My Brain on Story

Brain on Story
An ongoing, passionate, urge to write is upon me. Primarily I’m engrossed in creating a second edition of The Heart and Craft of Lifestory Writing. I began writing that book ten years ago. All print runs have sold out, and I told the publisher I did not want it to continue as a Print On Demand volume. I feel compelled to freshen it up with new insights rather than perpetuating what seems like a stale version. 

As I finally found the energy to rip into the guts, I found the courage to question everything I said, and I’m ripping it apart with abandon. I’d forgotten how energizing it can be to smash into things with a sledge hammer. Many years ago I literally hammered out tile and sawed out fiberglass in two bathroom renovations. What fun! This book may also be stripped to studs, and it may take way longer than the four to six weeks I’d intended. 

Or maybe not. Story has me by the brain. I’m dreaming about how to express things. Is that sleeping or writing? Mostly the latter. If I don’t get up and get it on the page, I’ll lie awake, afraid I’ll forget. Nothing will do but to hit the keyboard while it’s clear in mind. Keep a notepad by my bed? Great idea, but I don’t sleep alone, so I’d get up anyway to write the note. Then I’m awake. 

In the wee hours this morning my essay, Mayhem at Camp RYLA (download from the Free Stuff tab) came to mind. A couple of weeks ago my son-in-law and daughter and I got into a hammer and tongs discussion about the nature of Truth. I used the example from my essay of the water pistol being misinterpreted as a real gun. Sally Johnson had an extreme response to what she perceived as gun fire. The gun produced as evidence was a water pistol. Nobody knew until later that Sally worked as a bank teller and had been involved less than three months earlier in an armed robbery where a bystander was hit by a stray bullet. The mere glint of sunshine on a gun was enough to trigger a traumatic flashback. That young woman was suffering from PTSD. Nobody knew. Not even her. 

My point at dinner was that to Sally, that object in Mary’s hand was indisputably a pistol full of bullets. That was absolute truth to her, and from her point or view, absolute truth to me. 

“No. There is no way that is true. She may have thought it was true, but the fact is that gun was a water pistol and she was wrong!” Passions were running high, but I stood my ground, realizing that the best I could hope for was for us to agree to disagree. I was tired after three days attending a conference and not on my toes. I may pursue the matter again, because I feel strongly that it’s important for people, especially opinion leaders such as they are, to recognize that Truth comes in fifty shades of white, and I’m not sure that they do. The empirically documentable fact remains that Mary was carrying a water pistol.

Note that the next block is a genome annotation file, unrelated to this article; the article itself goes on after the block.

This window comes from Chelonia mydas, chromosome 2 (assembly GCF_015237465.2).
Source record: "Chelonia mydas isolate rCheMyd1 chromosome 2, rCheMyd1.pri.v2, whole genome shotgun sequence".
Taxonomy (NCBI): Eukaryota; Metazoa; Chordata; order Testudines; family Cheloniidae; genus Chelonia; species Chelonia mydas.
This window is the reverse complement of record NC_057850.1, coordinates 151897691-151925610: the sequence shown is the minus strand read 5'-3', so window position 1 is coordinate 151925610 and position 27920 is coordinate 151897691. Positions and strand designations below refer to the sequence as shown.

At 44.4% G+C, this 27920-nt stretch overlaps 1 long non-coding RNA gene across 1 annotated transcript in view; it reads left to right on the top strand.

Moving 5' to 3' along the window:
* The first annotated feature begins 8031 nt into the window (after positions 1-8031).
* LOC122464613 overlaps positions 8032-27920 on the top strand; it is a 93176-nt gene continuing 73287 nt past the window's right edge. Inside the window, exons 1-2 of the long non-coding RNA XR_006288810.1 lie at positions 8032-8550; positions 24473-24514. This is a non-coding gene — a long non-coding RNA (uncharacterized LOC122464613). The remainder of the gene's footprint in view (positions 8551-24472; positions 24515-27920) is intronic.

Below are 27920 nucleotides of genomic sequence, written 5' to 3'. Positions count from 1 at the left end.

But that doesn’t make Sally’s instant perception wrong or untrue. To her, that was a pistol loaded with bullets. Reconciling her instant perception with the reality of the water pistol was almost as traumatic for her as the original assault had been. I wish now I’d stayed in touch with her. Traumatic or not, it seems like a good thing that she recognized the effect of the trauma as soon as she did. 

But what if the junior staff had roared back out of camp and disposed of the evidence like they would have on television? Life is seldom so simple. In that case, we would not have had empirical truth. Sally’s perception would stand. Would that make it more true? I submit that it would. 

Furthermore, each camper saw and experienced the event in a unique way and left with different interpretations. It probably had the most dramatic and lasting impact on Sally and me. As noted in the essay, I was conducting workshops on communication skills at the time, with an emphasis on active listening and the filters involved. I’ve used this event as am example in classes and workshops countless times over the years. 

This morning I woke to see that event as worthy of much deeper exploration, and it may play a large role in the introductory material in the Second Edition. Now I can go back to sleep. Maybe. Stay tuned!